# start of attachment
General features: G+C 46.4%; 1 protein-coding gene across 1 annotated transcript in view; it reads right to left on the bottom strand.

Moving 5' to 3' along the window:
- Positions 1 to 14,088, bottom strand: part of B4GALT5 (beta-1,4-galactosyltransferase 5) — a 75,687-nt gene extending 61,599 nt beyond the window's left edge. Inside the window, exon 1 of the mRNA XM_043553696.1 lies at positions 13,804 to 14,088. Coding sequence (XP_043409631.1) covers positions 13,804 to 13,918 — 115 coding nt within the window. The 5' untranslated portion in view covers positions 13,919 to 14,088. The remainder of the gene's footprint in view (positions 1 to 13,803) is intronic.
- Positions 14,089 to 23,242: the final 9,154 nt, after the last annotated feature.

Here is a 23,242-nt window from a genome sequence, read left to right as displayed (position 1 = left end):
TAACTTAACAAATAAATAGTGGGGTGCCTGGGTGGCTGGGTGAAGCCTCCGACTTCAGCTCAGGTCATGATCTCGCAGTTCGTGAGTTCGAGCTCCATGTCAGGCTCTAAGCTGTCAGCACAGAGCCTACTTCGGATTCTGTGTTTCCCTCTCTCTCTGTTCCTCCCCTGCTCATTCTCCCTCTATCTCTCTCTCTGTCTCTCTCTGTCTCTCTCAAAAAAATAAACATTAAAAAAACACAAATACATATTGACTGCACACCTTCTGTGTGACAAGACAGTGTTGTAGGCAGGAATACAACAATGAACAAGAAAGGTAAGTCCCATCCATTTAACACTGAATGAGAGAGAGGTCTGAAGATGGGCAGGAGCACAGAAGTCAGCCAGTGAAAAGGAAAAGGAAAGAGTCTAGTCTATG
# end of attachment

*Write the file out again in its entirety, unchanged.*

General features: G+C 46.4%; 1 protein-coding gene across 1 annotated transcript in view; it reads right to left on the bottom strand.

Moving 5' to 3' along the window:
- Positions 1 to 14,088, bottom strand: part of B4GALT5 (beta-1,4-galactosyltransferase 5) — a 75,687-nt gene extending 61,599 nt beyond the window's left edge. Inside the window, exon 1 of the mRNA XM_043553696.1 lies at positions 13,804 to 14,088. Coding sequence (XP_043409631.1) covers positions 13,804 to 13,918 — 115 coding nt within the window. The 5' untranslated portion in view covers positions 13,919 to 14,088. The remainder of the gene's footprint in view (positions 1 to 13,803) is intronic.
- Positions 14,089 to 23,242: the final 9,154 nt, after the last annotated feature.

Here is a 23,242-nt window from a genome sequence, read left to right as displayed (position 1 = left end):
TAACTTAACAAATAAATAGTGGGGTGCCTGGGTGGCTGGGTGAAGCCTCCGACTTCAGCTCAGGTCATGATCTCGCAGTTCGTGAGTTCGAGCTCCATGTCAGGCTCTAAGCTGTCAGCACAGAGCCTACTTCGGATTCTGTGTTTCCCTCTCTCTCTGTTCCTCCCCTGCTCATTCTCCCTCTATCTCTCTCTCTGTCTCTCTCTGTCTCTCTCAAAAAAATAAACATTAAAAAAACACAAATACATATTGACTGCACACCTTCTGTGTGACAAGACAGTGTTGTAGGCAGGAATACAACAATGAACAAGAAAGGTAAGTCCCATCCATTTAACACTGAATGAGAGAGAGGTCTGAAGATGGGCAGGAGCACAGAAGTCAGCCAGTGAAAAGGAAAAGGAAAGAGTCTAGTCTATG